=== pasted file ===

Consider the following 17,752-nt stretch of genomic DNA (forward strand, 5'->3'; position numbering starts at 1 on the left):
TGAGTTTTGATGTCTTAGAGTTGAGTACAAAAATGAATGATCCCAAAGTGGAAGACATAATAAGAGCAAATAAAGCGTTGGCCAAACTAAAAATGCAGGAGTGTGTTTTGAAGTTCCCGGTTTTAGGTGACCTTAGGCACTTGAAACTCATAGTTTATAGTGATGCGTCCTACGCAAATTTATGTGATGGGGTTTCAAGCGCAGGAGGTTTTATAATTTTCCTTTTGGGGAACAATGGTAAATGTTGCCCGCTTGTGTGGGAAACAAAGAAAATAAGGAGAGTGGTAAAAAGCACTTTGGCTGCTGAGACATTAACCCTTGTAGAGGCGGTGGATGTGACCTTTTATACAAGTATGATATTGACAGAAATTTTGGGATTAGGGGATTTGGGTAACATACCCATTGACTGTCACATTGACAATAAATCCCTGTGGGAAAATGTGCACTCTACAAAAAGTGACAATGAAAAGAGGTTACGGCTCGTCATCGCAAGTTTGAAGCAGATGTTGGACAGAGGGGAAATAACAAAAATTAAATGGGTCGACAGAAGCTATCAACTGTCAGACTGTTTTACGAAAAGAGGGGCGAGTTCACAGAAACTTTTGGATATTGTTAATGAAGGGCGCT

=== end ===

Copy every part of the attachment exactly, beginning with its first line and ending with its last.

Consider the following 17,752-nt stretch of genomic DNA (forward strand, 5'->3'; position numbering starts at 1 on the left):
TGAGTTTTGATGTCTTAGAGTTGAGTACAAAAATGAATGATCCCAAAGTGGAAGACATAATAAGAGCAAATAAAGCGTTGGCCAAACTAAAAATGCAGGAGTGTGTTTTGAAGTTCCCGGTTTTAGGTGACCTTAGGCACTTGAAACTCATAGTTTATAGTGATGCGTCCTACGCAAATTTATGTGATGGGGTTTCAAGCGCAGGAGGTTTTATAATTTTCCTTTTGGGGAACAATGGTAAATGTTGCCCGCTTGTGTGGGAAACAAAGAAAATAAGGAGAGTGGTAAAAAGCACTTTGGCTGCTGAGACATTAACCCTTGTAGAGGCGGTGGATGTGACCTTTTATACAAGTATGATATTGACAGAAATTTTGGGATTAGGGGATTTGGGTAACATACCCATTGACTGTCACATTGACAATAAATCCCTGTGGGAAAATGTGCACTCTACAAAAAGTGACAATGAAAAGAGGTTACGGCTCGTCATCGCAAGTTTGAAGCAGATGTTGGACAGAGGGGAAATAACAAAAATTAAATGGGTCGACAGAAGCTATCAACTGTCAGACTGTTTTACGAAAAGAGGGGCGAGTTCACAGAAACTTTTGGATATTGTTAATGAAGGGCGCT